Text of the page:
A Long Goodbye


Below is a article published in the Spire newsletter of The American Church in Paris.

In my article, I shared my recent news, emotions and reflections on my family’s decision to leave Paris this summer and therefore leave my position of Associate Pastor of Youth and Young Adults.


I like the French term “au revoir” for while we customarily use that to say good-bye, the actual translation implies a “till seeing again” or seeing again of someone.

This past summer, after two months of extended conversations and prayerful conversations, my wife Lauretta and I made a difficult decision regarding our time in Paris. What began as an initial two-year assignment has grown to four extraordinary years of personal and pastoral growth and development and quite literally the growth of our young family. We could not be more grateful and appreciative of our time here. The love and support of our ACP family has been overwhelming from the moment we landed with our dog Brady, multiple suitcases and nervous anticipation. How can one know what life in a foreign country and culture will be like? Would we make new friends and integrate well to our new church family? Would we enjoy life living in the city of Paris? We would be able to communicate and understand a new language?

An emphatic “YES” was our answer to all of those questions

(Well, maybe except for the last one!”

Our time here has indeed been remarkable, memorable and truly life-changing.

Which is why it is sad to announce that at the end of the summer we will be leaving.

Paris has become a “home away from home” to us. T.S. Eliot once said, “The chief danger about Paris is that it is such a strong stimulant”. It has been exhilarating to live and minister in this beautiful, historic, artistic cultural capital of the world. More than a physical residence and geographic location, Paris and ACP has captured our hearts. They say that home is where the heart is, and for so many reasons, ACP will forever be our home church.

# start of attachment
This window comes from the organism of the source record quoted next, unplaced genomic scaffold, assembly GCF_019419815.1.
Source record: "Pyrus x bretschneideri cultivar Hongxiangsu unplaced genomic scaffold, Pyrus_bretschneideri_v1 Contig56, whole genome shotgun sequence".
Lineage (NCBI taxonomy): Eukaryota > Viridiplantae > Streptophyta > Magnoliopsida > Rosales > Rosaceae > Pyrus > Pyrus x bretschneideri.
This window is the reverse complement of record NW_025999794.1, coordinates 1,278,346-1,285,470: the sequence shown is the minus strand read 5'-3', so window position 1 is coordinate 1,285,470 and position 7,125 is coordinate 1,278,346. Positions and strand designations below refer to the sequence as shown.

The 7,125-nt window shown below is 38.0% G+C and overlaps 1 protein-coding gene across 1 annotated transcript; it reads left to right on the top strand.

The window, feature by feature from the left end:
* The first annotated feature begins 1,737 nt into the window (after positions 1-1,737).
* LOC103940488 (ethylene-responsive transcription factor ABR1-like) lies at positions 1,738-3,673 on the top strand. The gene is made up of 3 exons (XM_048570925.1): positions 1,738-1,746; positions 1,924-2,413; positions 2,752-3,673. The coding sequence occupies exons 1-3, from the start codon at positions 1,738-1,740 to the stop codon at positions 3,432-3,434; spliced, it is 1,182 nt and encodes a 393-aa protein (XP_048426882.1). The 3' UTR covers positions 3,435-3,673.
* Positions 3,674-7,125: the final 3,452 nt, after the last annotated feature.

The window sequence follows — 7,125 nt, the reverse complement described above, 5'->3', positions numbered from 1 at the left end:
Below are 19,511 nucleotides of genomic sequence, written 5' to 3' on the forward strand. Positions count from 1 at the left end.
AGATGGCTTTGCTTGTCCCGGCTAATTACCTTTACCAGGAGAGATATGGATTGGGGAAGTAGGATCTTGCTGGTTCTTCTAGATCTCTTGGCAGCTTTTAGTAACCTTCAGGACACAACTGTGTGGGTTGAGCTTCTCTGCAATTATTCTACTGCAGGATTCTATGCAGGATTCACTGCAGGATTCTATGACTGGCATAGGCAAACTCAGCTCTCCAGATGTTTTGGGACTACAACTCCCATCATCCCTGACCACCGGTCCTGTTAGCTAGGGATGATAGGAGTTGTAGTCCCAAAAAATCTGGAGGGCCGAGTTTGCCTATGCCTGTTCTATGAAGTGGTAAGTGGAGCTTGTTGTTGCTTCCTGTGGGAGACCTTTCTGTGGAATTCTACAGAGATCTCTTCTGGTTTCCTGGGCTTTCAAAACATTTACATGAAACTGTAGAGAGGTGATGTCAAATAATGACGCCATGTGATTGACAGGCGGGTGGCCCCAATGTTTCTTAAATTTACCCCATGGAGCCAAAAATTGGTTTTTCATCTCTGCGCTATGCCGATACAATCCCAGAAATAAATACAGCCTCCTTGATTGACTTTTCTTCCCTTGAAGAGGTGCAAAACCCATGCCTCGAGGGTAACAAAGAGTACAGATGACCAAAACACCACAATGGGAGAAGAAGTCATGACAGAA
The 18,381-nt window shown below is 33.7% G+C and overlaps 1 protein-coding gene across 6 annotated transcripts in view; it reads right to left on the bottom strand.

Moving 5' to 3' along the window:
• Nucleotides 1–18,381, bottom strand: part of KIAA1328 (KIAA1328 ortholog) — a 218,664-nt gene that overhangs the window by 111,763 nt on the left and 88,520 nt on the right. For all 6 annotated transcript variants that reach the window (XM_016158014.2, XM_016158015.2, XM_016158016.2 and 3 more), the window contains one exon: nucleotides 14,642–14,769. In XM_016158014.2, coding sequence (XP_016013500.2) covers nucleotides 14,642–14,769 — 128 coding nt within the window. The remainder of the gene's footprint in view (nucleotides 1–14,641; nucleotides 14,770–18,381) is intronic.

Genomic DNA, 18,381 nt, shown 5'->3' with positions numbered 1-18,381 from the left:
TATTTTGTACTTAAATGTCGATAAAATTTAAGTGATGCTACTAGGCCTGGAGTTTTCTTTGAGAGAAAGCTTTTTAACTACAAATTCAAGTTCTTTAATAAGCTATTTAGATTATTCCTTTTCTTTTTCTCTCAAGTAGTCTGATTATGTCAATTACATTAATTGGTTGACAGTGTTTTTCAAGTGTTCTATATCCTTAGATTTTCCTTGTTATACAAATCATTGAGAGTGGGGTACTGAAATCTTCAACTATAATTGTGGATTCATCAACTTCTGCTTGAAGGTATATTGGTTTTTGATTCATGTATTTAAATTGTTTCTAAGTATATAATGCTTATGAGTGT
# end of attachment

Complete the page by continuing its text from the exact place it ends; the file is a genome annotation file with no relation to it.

And yet, our home is where our family reside. Many understand the challenges of living so far away from family. Our parents, now grandparents to Blake and Jack, long for closer proximity to be able to celebrate holidays, birthdays and baseball games together. We long for that as well and understand the benefit of returning to our roots and a sense of familiarity as we raise two toddlers. We know that the transition back will not be easy and reverse culture shock is quite real. Yet we are confident in God’s timing and at peace with the process of transition. At this time we do not know what God has planned for us, but are learning to trust more each day in God’s goodness and faithfulness.

I titled this “A Long Good-Bye” because we have the blessing of another nine months of ministry, service, fellowship and friendship together. As Pastor Scott has said in the past, when you live in Paris, the days are long but the years are short.

Well, I sincerely hope that this is a long year together full of laughter, memories and moments we will cherish forever. And rather than actually saying good-bye, I rather like bidding an au revoir, confident that we will see each other again.

On behalf of the Haugh family, we want to thank each and every individual of The American Church in Paris for your love, care and support. Thank you for praying for us this year as we remain committed to praying for you.

I conclude with this thanksgiving and prayer from Paul’s letter to the church in Philippi, which I now say to The American Church in Paris:

 “I thank my God every time I remember you. In all my prayers for all of you, I always pray with joy because of your partnership in the gospel from the first day until now, being confident of this, that he who began a good work in you will carry it on to completion until the day of Christ Jesus.